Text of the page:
Step 1: Inspect the lips with the patient’s mouth both closed and open. The lips should have a normal/well-defined vermilion border and be even in coloration. Use the method of bidigital palpation to note any swelling, indurations or observed texture or color change (Figure 12). Documentation when dryness and/or unclear demarcation of lip vermillion and skin exist should be noted as “lip at risk” to flag the area for subsequent examinations. Also examine for loss of vertical dimension manifested often on labial commissures with the outcome being angular cheilitis. Further investigation to determine the causative factor behind the loss of vertical dimension would be warranted. Reinforce the need for sunblock protection, especially related to those patients who are active outdoors and have prolonged exposure to sunlight. Sunblock protection for the lips has had a positive effect on reducing the number of cancers related to the lip.
Step 2: Inspect the labial mucosa using a visual and tactile method (Figure 13). This is accomplished with the patient’s mouth partially open, allowing examination of the labial mucosa and sulcus of the maxillary and mandibular vestibule and frenum.
Step 3: Inspect the buccal mucosa using visual inspection and tactile palpation (Figure 14). This is best accomplished by using a bidigital palpation technique with the thumb placed against the buccal mucosa simultaneously with external palpation, noting any change in pigmentation, texture or diminished mobility or other abnormalities of the mucosa. Inspect the parotid gland from the intraoral aspect at this time as well as palpating both the maxillary tuberosities and retromolar pads.
Step 4: Examine the gingival tissues. Observe attached and free gingiva on both arches, assessing for normal color and contour using digital palpation. Use a 2-x-2 gauze to dry the tissues to provide an enhanced assessment (Figure 15).
Step 5: Inspect all surfaces of the tongue. The tongue is a very high-risk area for oral cancer as well as for candida infections. Candida infections can be an indication of an underlying systemic disease. The tongue should be examined thoroughly using both visual and tactile methods. Visual inspection alone is inadequate in its ability to identify early changes to the mucosal surface of the tongue. It is best to follow a systematic approach when inspecting the tongue, commencing with examination of the dorsum, then lateral borders and concluding with the ventral surface.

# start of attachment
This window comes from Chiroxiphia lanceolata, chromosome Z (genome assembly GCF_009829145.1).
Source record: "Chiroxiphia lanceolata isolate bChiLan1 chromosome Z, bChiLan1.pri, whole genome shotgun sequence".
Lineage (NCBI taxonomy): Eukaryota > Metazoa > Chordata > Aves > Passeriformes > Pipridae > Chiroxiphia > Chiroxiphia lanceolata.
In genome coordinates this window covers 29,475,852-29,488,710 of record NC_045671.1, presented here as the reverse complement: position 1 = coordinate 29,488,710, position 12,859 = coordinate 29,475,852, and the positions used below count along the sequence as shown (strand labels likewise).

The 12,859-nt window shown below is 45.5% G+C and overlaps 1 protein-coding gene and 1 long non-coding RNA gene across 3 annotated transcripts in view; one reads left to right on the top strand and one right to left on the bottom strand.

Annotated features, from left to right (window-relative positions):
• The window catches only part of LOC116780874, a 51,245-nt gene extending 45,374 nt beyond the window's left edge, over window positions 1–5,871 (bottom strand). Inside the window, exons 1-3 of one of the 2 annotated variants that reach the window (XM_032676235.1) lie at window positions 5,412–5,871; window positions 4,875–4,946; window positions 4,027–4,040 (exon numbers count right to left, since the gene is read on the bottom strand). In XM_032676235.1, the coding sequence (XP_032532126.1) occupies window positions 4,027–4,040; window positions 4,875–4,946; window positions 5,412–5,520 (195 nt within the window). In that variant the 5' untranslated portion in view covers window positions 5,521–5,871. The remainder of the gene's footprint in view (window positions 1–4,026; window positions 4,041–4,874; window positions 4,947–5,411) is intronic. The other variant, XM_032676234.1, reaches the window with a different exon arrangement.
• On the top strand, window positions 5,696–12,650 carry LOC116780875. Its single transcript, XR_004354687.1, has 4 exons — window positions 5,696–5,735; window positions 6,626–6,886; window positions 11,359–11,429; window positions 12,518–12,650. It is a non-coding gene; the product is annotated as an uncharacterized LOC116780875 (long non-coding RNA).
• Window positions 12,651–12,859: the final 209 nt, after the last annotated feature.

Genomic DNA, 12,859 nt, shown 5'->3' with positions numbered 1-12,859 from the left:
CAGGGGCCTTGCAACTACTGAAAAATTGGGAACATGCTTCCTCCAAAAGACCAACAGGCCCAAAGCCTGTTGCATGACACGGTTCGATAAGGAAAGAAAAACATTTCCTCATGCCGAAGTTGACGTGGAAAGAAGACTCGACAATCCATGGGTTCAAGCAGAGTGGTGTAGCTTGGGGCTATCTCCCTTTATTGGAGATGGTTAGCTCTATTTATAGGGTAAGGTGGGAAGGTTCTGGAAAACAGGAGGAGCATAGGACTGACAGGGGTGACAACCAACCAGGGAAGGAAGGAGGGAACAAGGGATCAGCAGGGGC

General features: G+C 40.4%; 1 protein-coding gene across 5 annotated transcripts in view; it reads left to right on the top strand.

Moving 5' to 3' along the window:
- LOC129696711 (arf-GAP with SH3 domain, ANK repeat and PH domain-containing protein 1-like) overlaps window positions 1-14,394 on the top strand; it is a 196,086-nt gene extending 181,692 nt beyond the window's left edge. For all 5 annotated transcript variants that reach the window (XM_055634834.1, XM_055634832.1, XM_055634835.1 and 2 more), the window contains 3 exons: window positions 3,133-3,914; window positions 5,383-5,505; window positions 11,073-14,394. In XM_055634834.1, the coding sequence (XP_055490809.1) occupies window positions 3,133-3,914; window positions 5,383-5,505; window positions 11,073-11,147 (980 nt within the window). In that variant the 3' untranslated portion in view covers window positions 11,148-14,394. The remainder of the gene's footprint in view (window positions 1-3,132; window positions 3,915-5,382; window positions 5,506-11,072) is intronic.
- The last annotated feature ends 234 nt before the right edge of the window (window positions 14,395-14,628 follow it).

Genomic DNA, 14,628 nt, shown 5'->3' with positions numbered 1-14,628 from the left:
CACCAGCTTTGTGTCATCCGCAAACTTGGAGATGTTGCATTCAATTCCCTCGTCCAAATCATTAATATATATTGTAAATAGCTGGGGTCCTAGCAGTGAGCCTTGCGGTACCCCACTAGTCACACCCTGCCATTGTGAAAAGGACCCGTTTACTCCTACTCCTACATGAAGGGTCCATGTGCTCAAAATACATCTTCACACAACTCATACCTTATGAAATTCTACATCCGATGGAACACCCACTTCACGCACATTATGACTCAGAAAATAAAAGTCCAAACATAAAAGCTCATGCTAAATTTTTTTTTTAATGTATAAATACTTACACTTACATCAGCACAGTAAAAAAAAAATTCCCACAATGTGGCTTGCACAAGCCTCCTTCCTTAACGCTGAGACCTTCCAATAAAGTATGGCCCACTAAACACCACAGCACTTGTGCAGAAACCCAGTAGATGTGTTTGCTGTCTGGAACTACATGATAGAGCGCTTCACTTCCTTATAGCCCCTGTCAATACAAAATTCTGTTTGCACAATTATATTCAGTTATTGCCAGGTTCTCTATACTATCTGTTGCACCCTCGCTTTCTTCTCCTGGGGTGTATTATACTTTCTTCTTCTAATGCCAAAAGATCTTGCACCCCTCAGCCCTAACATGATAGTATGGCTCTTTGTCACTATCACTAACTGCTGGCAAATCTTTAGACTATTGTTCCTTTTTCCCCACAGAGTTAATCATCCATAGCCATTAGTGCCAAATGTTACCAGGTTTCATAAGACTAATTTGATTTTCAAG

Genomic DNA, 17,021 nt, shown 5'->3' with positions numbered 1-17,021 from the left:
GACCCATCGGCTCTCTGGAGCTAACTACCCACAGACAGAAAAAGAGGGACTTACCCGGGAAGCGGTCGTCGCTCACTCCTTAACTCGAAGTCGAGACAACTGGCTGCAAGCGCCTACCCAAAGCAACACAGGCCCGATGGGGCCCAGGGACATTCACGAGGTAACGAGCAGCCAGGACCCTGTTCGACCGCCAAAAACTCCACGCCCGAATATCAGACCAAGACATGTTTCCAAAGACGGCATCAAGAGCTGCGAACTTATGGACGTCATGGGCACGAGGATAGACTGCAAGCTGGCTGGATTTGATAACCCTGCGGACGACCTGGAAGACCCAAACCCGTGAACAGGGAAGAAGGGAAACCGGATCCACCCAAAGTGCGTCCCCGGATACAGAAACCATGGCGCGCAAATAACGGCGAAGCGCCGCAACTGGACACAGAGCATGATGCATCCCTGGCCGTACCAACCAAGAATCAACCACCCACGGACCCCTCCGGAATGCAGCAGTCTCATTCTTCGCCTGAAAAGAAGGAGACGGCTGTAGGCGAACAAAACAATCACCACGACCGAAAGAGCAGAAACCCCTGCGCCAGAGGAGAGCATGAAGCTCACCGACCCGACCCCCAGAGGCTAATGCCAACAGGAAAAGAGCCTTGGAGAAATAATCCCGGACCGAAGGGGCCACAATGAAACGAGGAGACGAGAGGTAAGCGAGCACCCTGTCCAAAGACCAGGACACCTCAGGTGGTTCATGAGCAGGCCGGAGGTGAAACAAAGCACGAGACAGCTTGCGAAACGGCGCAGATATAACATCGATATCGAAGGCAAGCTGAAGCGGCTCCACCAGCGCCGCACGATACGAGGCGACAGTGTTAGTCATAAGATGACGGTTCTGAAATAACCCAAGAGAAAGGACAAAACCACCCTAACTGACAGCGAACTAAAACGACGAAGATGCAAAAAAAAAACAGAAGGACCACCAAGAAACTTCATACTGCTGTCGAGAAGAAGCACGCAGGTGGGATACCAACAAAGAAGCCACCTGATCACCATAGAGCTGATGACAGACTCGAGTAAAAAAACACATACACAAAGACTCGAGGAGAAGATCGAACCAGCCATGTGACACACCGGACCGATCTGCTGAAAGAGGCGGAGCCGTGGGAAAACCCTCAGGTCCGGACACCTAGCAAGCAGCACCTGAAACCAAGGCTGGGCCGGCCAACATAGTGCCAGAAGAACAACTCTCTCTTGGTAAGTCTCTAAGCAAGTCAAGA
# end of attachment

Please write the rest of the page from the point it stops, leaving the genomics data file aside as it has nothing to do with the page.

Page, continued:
The dorsum is the first area of the tongue to be examined. Ask the patient to protrude the tongue, moving from side to side, noting any abnormality of mobility or restriction of movement. With the patient’s tongue at rest, and mouth partially open, inspect and palpate the dorsum of the tongue to detect any swelling or fixed mass (Figure 16).
Following inspection of the dorsum, examine the lateral borders. A common site for oral cancer is on this lateral aspect of the tongue. With retraction of the cheek, inspect the left and right lateral margins of the tongue. Handling the tip of the tongue with a piece of gauze will assist full protrusion and will aid examination of the more posterior aspects of the tongue’s lateral borders, including the lingual tonsils (Figure 17). With the tongue fully protruded (held and manipulated forward and side by side by the clinician for optimal visual access), inspect the posterior aspect and base of tongue using digital palpation along the lateral borders to identify any changes in tissue texture or consistency, noting any swelling/induration. If detected, compare with the opposing lateral border. Be suspicious of an abnormality that is unilateral.